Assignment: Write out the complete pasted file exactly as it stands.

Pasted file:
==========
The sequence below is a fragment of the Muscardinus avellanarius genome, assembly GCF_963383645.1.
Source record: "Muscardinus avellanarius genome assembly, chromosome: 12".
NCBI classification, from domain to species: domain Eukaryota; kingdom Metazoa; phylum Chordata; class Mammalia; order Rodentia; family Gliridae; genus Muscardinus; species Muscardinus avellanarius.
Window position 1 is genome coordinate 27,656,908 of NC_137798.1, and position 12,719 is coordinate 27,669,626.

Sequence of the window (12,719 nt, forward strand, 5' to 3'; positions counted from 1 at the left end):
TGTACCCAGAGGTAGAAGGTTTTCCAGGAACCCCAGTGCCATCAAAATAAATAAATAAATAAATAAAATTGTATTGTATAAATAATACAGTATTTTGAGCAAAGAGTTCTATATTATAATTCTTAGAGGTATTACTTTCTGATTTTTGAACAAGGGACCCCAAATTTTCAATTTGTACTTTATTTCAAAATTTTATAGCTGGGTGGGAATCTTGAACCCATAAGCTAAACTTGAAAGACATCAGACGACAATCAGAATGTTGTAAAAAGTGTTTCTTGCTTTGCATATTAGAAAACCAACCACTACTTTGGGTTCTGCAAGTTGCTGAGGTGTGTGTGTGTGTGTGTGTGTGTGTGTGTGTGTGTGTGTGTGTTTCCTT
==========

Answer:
The sequence below is a fragment of the Muscardinus avellanarius genome, assembly GCF_963383645.1.
Source record: "Muscardinus avellanarius genome assembly, chromosome: 12".
NCBI classification, from domain to species: domain Eukaryota; kingdom Metazoa; phylum Chordata; class Mammalia; order Rodentia; family Gliridae; genus Muscardinus; species Muscardinus avellanarius.
Window position 1 is genome coordinate 27,656,908 of NC_137798.1, and position 12,719 is coordinate 27,669,626.

Sequence of the window (12,719 nt, forward strand, 5' to 3'; positions counted from 1 at the left end):
TGTACCCAGAGGTAGAAGGTTTTCCAGGAACCCCAGTGCCATCAAAATAAATAAATAAATAAATAAAATTGTATTGTATAAATAATACAGTATTTTGAGCAAAGAGTTCTATATTATAATTCTTAGAGGTATTACTTTCTGATTTTTGAACAAGGGACCCCAAATTTTCAATTTGTACTTTATTTCAAAATTTTATAGCTGGGTGGGAATCTTGAACCCATAAGCTAAACTTGAAAGACATCAGACGACAATCAGAATGTTGTAAAAAGTGTTTCTTGCTTTGCATATTAGAAAACCAACCACTACTTTGGGTTCTGCAAGTTGCTGAGGTGTGTGTGTGTGTGTGTGTGTGTGTGTGTGTGTGTGTGTGTGTTTCCTT